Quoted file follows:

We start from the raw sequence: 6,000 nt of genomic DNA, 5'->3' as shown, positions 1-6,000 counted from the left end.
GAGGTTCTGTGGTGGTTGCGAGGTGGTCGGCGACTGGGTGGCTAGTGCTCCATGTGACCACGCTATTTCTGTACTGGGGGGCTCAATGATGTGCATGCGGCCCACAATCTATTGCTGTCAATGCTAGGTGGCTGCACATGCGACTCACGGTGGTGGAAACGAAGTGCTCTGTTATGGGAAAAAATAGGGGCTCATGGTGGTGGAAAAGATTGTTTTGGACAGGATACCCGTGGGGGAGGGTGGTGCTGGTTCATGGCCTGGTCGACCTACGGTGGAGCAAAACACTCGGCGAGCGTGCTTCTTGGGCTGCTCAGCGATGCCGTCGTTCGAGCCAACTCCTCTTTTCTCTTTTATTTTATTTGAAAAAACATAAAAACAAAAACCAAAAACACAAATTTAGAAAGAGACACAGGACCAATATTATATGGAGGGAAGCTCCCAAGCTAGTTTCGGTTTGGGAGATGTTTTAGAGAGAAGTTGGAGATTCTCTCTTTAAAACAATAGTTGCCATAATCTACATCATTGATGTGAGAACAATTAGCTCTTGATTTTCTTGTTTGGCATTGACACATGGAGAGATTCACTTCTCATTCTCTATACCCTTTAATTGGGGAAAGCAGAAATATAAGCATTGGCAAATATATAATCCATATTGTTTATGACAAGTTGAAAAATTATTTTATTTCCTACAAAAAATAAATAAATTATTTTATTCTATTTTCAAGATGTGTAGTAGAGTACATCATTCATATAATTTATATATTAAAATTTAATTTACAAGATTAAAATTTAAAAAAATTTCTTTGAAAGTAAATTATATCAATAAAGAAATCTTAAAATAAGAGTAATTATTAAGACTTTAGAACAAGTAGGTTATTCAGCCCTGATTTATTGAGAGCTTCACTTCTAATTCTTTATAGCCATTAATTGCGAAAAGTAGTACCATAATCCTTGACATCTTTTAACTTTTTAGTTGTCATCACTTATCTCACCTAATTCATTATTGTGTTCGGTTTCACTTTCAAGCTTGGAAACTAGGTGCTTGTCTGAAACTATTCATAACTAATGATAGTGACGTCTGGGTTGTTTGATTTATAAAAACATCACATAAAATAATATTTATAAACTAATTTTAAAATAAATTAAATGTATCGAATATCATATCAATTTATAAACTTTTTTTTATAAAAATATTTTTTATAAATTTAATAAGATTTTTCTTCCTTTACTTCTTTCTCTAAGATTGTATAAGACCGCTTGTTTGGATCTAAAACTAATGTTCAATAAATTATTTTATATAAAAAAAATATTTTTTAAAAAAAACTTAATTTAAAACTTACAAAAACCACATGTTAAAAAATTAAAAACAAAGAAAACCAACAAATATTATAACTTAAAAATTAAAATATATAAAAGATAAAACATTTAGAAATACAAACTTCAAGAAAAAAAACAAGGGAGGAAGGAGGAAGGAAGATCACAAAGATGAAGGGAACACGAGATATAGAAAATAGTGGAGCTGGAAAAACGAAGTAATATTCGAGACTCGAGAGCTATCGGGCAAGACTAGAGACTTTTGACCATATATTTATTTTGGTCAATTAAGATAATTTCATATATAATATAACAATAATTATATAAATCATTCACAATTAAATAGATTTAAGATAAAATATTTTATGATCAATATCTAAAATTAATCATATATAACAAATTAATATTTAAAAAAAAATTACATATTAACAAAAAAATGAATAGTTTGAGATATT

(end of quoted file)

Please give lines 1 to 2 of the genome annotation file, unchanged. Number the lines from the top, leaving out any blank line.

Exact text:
We start from the raw sequence: 6,000 nt of genomic DNA, 5'->3' as shown, positions 1-6,000 counted from the left end.
GAGGTTCTGTGGTGGTTGCGAGGTGGTCGGCGACTGGGTGGCTAGTGCTCCATGTGACCACGCTATTTCTGTACTGGGGGGCTCAATGATGTGCATGCGGCCCACAATCTATTGCTGTCAATGCTAGGTGGCTGCACATGCGACTCACGGTGGTGGAAACGAAGTGCTCTGTTATGGGAAAAAATAGGGGCTCATGGTGGTGGAAAAGATTGTTTTGGACAGGATACCCGTGGGGGAGGGTGGTGCTGGTTCATGGCCTGGTCGACCTACGGTGGAGCAAAACACTCGGCGAGCGTGCTTCTTGGGCTGCTCAGCGATGCCGTCGTTCGAGCCAACTCCTCTTTTCTCTTTTATTTTATTTGAAAAAACATAAAAACAAAAACCAAAAACACAAATTTAGAAAGAGACACAGGACCAATATTATATGGAGGGAAGCTCCCAAGCTAGTTTCGGTTTGGGAGATGTTTTAGAGAGAAGTTGGAGATTCTCTCTTTAAAACAATAGTTGCCATAATCTACATCATTGATGTGAGAACAATTAGCTCTTGATTTTCTTGTTTGGCATTGACACATGGAGAGATTCACTTCTCATTCTCTATACCCTTTAATTGGGGAAAGCAGAAATATAAGCATTGGCAAATATATAATCCATATTGTTTATGACAAGTTGAAAAATTATTTTATTTCCTACAAAAAATAAATAAATTATTTTATTCTATTTTCAAGATGTGTAGTAGAGTACATCATTCATATAATTTATATATTAAAATTTAATTTACAAGATTAAAATTTAAAAAAATTTCTTTGAAAGTAAATTATATCAATAAAGAAATCTTAAAATAAGAGTAATTATTAAGACTTTAGAACAAGTAGGTTATTCAGCCCTGATTTATTGAGAGCTTCACTTCTAATTCTTTATAGCCATTAATTGCGAAAAGTAGTACCATAATCCTTGACATCTTTTAACTTTTTAGTTGTCATCACTTATCTCACCTAATTCATTATTGTGTTCGGTTTCACTTTCAAGCTTGGAAACTAGGTGCTTGTCTGAAACTATTCATAACTAATGATAGTGACGTCTGGGTTGTTTGATTTATAAAAACATCACATAAAATAATATTTATAAACTAATTTTAAAATAAATTAAATGTATCGAATATCATATCAATTTATAAACTTTTTTTTATAAAAATATTTTTTATAAATTTAATAAGATTTTTCTTCCTTTACTTCTTTCTCTAAGATTGTATAAGACCGCTTGTTTGGATCTAAAACTAATGTTCAATAAATTATTTTATATAAAAAAAATATTTTTTAAAAAAAACTTAATTTAAAACTTACAAAAACCACATGTTAAAAAATTAAAAACAAAGAAAACCAACAAATATTATAACTTAAAAATTAAAATATATAAAAGATAAAACATTTAGAAATACAAACTTCAAGAAAAAAAACAAGGGAGGAAGGAGGAAGGAAGATCACAAAGATGAAGGGAACACGAGATATAGAAAATAGTGGAGCTGGAAAAACGAAGTAATATTCGAGACTCGAGAGCTATCGGGCAAGACTAGAGACTTTTGACCATATATTTATTTTGGTCAATTAAGATAATTTCATATATAATATAACAATAATTATATAAATCATTCACAATTAAATAGATTTAAGATAAAATATTTTATGATCAATATCTAAAATTAATCATATATAACAAATTAATATTTAAAAAAAAATTACATATTAACAAAAAAATGAATAGTTTGAGATATT